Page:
For future model years, refer to the latest version of Factory Approved Service Products, Order No. S-0473.

If the FSS history read out indicates that the vehicle was properly maintained or if otherwise authorized by MBUSA pursuant to O'Keefe Class Action Settlement, proceed to Step 2.

2. Perform an oil consumption test. Reference WIS Doc. AR18.00-P-0025AV (using service calibrated dipstick) or 0025CB (using SDS)

Note : One (1) oil consumption test is sufficient to verify if an engine has excessive oil consumption condition; and pursuant to the O'Keefe Class Action Settlement, MB will pay for one oil consumption test. Oil losses due to external leaks such as porous crankcase, porous cylinder heads, oil leakage through gaskets, seals, or 0-rings are not considered oil consumption. As indicated in WIS Doc. AR 18.00-P-0025AV or 0025 CB, you must perform repairs on these external leaks as outlined as the first step in any engine oil consumption test process as a normal repair; and for vehicles out of warranty this cost of repair is at the owner's expense.

If oil consumption is not excessive ( Note : Severe oil sludging, sticking piston rings, and scored cylinder walls will result in excessive oil consumption.

If oil consumption is excessive (= or > than one quart/660 miles), check for oil sludging and/or oil sludging related engine damage. Reference S-B-18.00/16a and any subsequent updates.

If oil sludging is found, perform tests and/or inspections as outlined in Steps 3 and 4 below to check for sticking piston rings or cylinder bore damage, respectively. If any or all of the above damages related to oil sludging are found, perform their respective remedies in Steps 3 and 4. Remedy the oil sludging by taking corrective measures as identified in S-B-18.00/16a and any subsequent updates. If these correct all these conditions, repairs are complete.

If an engine has excessive oil consumption and only oil sludging is found, take corrective measures as identified in S-B-18.00/16a and any subsequent updates.

Note : If an engine is replaced, solely due to excessive oil consumption and/or oil sludging, instead of the performance of the corrective measures as identified in S-B-18.00/16a and any subsequent updates, the engine will be debited back to the dealer.

3a. If an engine has excessive oil consumption and/or oil sludging as confirmed by the above two steps and, in addition, sticking piston rings are found to have been caused by oil sludging, as verified by performing a cylinder compression test per WIS Doc. # BE01.00-Z-9999AZ; remove, install and replace piston rings, refer to WIS Doc. # AR03.10-P-7311BV.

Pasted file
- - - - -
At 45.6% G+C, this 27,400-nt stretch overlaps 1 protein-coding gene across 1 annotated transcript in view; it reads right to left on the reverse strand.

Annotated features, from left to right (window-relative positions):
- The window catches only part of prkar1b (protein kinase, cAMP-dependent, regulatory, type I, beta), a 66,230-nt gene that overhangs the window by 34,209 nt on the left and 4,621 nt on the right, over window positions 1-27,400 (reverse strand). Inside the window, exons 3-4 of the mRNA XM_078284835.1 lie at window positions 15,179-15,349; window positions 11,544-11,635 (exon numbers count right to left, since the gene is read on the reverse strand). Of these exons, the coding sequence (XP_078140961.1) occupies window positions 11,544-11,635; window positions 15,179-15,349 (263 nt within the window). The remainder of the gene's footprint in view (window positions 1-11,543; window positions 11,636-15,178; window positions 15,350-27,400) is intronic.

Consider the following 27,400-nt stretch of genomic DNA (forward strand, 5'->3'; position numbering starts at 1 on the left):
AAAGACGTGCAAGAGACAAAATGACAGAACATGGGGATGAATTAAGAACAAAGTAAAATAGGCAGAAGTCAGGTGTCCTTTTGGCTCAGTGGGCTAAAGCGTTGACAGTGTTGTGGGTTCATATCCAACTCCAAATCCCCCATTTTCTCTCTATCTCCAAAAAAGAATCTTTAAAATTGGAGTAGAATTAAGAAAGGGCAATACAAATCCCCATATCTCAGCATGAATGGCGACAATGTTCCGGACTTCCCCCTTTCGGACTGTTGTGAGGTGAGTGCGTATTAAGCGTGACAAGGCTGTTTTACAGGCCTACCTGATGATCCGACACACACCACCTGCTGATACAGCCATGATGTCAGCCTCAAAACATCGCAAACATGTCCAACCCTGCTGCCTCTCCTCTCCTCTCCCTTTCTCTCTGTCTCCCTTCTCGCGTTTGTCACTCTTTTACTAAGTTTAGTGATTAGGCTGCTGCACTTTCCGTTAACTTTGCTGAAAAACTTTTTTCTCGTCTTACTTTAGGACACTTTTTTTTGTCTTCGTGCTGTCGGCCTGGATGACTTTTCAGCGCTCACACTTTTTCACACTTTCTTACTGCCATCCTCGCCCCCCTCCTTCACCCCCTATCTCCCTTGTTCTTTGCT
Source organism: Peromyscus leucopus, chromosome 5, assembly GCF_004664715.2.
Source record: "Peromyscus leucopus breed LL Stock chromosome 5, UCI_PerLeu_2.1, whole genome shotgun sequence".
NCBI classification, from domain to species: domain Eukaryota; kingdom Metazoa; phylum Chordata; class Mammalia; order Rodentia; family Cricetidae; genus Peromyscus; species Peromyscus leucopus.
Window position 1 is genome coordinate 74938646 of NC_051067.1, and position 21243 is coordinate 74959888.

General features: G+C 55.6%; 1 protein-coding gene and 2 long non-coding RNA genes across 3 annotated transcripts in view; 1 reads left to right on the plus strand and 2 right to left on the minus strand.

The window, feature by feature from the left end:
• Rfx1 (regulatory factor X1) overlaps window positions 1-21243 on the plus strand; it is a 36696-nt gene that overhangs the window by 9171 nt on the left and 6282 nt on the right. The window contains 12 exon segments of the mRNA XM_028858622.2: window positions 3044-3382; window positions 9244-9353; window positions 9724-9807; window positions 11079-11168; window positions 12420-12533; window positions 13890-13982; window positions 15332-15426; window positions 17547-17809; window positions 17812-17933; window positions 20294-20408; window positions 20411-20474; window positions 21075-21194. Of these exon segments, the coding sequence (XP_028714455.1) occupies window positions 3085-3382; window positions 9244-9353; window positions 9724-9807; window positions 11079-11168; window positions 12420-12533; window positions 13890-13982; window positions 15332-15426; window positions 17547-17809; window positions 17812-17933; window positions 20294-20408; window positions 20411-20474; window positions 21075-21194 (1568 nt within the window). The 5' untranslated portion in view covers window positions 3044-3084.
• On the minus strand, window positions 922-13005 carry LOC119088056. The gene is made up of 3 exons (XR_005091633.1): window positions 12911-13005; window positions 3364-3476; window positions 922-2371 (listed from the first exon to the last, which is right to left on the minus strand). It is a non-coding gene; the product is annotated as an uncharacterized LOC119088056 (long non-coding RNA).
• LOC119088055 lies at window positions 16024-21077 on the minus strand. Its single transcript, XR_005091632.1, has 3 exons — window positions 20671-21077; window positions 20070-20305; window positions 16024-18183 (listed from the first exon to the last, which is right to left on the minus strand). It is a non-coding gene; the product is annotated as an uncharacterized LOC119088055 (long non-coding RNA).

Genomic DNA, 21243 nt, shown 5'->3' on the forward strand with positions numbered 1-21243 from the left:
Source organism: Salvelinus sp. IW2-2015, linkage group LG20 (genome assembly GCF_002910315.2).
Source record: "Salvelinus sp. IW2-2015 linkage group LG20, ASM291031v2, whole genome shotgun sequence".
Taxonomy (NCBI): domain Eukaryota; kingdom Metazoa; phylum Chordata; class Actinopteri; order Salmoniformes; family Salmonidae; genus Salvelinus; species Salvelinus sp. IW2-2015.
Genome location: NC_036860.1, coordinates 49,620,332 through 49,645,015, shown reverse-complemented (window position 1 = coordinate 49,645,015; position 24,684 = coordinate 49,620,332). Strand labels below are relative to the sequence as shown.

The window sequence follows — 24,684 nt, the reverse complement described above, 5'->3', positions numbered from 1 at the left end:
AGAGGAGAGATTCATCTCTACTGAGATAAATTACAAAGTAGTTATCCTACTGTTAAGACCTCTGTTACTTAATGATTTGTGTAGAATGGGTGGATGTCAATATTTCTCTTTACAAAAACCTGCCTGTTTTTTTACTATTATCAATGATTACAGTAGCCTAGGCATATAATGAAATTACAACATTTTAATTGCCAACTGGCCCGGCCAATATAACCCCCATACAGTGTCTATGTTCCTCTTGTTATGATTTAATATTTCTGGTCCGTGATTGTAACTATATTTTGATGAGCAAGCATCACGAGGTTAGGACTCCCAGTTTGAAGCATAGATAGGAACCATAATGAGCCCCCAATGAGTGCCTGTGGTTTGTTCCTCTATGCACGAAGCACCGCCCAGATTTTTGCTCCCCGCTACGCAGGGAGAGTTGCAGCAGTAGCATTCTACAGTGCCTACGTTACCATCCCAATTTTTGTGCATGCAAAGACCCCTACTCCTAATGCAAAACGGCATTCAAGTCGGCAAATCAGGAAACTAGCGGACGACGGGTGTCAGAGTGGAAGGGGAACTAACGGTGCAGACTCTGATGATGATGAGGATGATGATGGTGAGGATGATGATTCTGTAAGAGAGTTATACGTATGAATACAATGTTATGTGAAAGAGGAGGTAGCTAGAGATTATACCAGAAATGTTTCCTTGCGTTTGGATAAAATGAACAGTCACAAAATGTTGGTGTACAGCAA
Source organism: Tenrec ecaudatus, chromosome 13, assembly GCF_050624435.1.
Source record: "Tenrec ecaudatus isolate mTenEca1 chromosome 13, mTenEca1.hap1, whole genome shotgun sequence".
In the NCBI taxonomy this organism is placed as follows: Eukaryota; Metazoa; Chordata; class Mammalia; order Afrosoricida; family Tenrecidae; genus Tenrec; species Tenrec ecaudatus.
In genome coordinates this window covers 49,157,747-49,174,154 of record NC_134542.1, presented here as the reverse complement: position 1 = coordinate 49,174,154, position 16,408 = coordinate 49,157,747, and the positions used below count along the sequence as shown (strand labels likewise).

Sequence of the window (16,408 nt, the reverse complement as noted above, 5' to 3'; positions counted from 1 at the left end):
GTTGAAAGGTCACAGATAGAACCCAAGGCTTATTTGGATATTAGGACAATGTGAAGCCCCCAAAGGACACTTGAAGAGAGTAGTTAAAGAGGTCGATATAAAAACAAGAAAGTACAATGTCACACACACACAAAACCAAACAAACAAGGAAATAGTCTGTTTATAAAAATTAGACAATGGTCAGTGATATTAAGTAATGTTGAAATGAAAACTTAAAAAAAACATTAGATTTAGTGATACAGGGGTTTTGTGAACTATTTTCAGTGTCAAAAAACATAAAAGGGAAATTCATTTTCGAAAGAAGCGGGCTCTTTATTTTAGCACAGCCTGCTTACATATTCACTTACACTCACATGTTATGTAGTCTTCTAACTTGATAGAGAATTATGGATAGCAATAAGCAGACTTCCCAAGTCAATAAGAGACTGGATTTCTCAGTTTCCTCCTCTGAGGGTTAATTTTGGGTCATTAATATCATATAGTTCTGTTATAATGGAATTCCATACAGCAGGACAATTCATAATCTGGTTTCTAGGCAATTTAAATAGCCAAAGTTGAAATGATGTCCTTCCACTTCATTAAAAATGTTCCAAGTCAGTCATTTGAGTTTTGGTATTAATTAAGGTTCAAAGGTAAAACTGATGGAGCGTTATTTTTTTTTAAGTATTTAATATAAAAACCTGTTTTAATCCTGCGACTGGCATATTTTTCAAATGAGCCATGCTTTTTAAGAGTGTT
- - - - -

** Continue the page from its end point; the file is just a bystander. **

3b. Check for evidence of increased levels of dirt/dust entering through the vehicle's air intake system. Reference DTB P-B-07.65/31. If the engine shows no such dirt/dust intake and cylinder walls are not scored as confirmed by performing test and inspection in step 4; remove, replace and install piston rings as per WIS Doc. No. AR03.10-P-7311BV. If this corrects the condition, repair is complete.

Note : Engine damage arising from dirt/dust entering through the vehicle's intake system is not covered by the O'Keefe Class Action Service Commitment. It is also not covered by the warranty unless the entry of dust/dirt resulted from some warrantable defect in the product.

4. If cylinder walls are found scored as verified by performing a cylinder compression test per WIS Doc. BE01.00-Z-9999AZ and further confirmed by borescope inspection, refer to various WIS document in group number 01.10; replace crankcase with long block. If long block is not available, replace with complete engine.

Note : Engine damage arising from dirt/dust entering through the vehicle's intake system is not covered by the O'Keefe Class Action Service Commitment. It is also not covered by the warranty unless the entry of dust/dirt resulted from some warrantable defect in the product.

Note : Any return long block or complete engine whose cylinder walls and it's components are found to be within specification will be debited back to the dealer


Last edited by deanyel; 12-04-2010 at 12:21 PM.
Reply With Quote
Reply

Bookmarks

Thread Tools
Display Modes

Posting Rules
You may not post new threads
You may not post replies
You may not post attachments
You may not edit your posts

BB code is On
Smilies are On
[IMG] code is On
HTML code is On
Trackbacks are On
Pingbacks are On
Refbacks are On




All times are GMT -4. The time now is 02:35 PM.


Powered by vBulletin® Version 3.8.7
Copyright ©2000 - 2020, vBulletin Solutions, Inc.
Search Engine Optimization by vBSEO 3.6.0
Copyright 2018 Pelican Parts, LLC - Posts may be archived for display on the Peach Parts or Pelican Parts Website -    DMCA Registered Agent Contact Page